Strawberry Farmers Seeing Late Crops

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Strawberry Farmers Seeing Late Crops

CREATED May 8, 2014

by Adam Ghassemi

PORTLAND, Tenn. – Ralph Cook waits for the same payoff every year and it has nothing to do with how many strawberries he grows.

"There's nothing prettier than seeing a lot of kids out in the strawberry patch picking strawberries,” he said Thursday.

Cook’s patch at Bottom View Farm opened Wednesday. The berries may be a $1.80/lb. if you pick them, but the other lessons are free.

"I think our kids need to know where our food comes from,” Cook said.

Ron Jones drove his wife and grandchildren all the way from Brentwood.

"They're just sweeter,” Jones said. "You can just tell a difference when you get them on the plate."

Cook’s crop came in nicely, but it's the second season in a row that almost didn't happen.

It’s usually ready the last week of April, but cold weather pushed that back. Cook says the extreme winter and Polar Vortex delayed his berries at least ten days. Just a few weeks ago, a late freeze threatened them again.

"It's the coldest time I've seen on strawberries since I've been in business. I was afraid I wasn't going to have anything,” he said.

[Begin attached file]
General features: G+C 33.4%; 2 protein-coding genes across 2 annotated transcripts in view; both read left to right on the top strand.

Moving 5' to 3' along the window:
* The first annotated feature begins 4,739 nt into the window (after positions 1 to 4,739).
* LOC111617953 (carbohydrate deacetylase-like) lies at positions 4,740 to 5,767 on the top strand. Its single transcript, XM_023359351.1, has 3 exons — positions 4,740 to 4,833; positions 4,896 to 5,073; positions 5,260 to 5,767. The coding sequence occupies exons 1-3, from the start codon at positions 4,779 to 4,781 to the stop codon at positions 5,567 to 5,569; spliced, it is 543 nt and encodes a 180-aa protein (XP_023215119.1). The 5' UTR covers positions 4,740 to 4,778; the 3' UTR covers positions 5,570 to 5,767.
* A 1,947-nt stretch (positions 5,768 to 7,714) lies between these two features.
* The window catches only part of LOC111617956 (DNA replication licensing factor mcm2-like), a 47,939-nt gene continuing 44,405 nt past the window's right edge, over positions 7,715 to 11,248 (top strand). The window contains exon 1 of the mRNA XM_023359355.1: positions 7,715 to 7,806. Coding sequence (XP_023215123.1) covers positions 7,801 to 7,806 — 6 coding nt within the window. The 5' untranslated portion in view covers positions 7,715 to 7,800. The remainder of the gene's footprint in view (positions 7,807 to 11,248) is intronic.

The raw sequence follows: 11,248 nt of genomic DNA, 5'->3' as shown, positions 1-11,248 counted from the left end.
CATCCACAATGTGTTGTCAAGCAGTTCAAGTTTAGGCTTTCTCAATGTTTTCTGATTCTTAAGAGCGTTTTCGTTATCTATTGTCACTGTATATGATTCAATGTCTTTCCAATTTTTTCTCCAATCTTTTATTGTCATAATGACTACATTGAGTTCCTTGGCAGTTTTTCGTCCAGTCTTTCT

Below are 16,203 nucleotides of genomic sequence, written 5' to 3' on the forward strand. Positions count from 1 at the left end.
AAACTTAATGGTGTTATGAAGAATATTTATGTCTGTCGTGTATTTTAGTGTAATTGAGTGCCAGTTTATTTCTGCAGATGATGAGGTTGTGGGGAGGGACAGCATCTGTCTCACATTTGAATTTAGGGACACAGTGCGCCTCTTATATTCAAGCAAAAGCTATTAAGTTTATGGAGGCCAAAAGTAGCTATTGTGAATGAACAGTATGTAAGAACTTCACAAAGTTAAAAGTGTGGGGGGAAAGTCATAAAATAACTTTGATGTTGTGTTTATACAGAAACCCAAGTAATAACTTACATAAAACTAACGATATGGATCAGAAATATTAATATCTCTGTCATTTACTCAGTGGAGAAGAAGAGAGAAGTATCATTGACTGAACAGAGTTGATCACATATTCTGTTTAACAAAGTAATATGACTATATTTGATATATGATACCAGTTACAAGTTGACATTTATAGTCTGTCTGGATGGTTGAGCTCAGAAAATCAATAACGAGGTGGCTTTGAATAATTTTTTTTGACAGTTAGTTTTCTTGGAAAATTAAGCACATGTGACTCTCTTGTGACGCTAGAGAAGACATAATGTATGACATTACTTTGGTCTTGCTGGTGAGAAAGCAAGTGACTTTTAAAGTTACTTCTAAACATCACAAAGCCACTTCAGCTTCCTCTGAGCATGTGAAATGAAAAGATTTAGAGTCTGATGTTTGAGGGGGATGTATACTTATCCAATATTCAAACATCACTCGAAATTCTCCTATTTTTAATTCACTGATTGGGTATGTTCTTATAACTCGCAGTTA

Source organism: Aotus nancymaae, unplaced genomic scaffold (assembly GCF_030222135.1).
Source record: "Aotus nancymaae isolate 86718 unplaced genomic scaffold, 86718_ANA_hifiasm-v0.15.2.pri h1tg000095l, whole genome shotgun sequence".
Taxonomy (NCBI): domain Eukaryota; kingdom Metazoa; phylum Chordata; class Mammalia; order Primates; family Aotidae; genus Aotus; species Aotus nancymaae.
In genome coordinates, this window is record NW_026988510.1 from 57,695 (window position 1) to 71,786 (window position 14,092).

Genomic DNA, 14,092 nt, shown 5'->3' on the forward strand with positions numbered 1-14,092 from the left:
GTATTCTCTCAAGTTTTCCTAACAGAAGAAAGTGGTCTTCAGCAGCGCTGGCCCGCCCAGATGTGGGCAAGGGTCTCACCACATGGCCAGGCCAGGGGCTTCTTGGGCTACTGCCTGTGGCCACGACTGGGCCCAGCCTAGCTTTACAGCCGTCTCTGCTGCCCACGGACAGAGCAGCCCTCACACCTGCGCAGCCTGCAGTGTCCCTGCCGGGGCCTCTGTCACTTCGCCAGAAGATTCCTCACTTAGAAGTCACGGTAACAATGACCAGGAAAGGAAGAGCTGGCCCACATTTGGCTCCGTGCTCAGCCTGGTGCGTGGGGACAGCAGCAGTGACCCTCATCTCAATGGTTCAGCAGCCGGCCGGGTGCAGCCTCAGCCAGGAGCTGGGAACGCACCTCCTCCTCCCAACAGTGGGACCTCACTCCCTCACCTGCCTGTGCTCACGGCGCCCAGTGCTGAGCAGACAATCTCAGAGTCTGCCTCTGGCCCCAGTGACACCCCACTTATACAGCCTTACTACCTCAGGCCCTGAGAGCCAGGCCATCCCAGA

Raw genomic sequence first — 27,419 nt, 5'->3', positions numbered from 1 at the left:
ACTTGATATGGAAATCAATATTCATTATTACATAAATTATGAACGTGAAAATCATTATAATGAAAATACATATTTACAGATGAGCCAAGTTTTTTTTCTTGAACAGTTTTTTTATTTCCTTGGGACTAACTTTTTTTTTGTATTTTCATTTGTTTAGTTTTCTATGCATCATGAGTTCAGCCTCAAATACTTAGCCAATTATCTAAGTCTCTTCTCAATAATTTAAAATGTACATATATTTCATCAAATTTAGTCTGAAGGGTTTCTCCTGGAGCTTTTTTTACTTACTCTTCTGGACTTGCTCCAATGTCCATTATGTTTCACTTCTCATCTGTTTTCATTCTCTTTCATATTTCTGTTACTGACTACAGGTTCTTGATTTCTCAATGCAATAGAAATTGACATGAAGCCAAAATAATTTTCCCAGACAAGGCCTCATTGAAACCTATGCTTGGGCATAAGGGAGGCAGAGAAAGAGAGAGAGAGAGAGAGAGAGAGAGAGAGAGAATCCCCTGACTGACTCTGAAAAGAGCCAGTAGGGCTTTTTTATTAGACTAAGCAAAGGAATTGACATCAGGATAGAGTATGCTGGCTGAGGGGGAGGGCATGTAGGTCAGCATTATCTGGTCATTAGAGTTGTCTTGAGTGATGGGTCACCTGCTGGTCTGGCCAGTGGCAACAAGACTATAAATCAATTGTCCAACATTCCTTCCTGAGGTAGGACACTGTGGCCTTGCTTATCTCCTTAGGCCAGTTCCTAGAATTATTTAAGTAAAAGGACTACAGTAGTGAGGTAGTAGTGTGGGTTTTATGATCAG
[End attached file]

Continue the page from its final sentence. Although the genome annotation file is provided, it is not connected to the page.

This isn't the first time they've had to fight weather. Last season, they were in jeopardy because of heavy winter rain.

"We lost our peach crop and apple crop last year from too much rain,” Cook said.

Despite the battle, the crop does seem to be ok for this brief window so many wait to arrive.

"I wouldn't want to swap places with them, but I sure am thankful for them,” Jones said.

Thursday the owners of nearby Crafton Farms and England Strawberry Farms, which grow a different way without plastic on their rows, say their berries will take even longer to ripen.

The Middle Tennessee Strawberry  Festival in Portland will take place this weekend.

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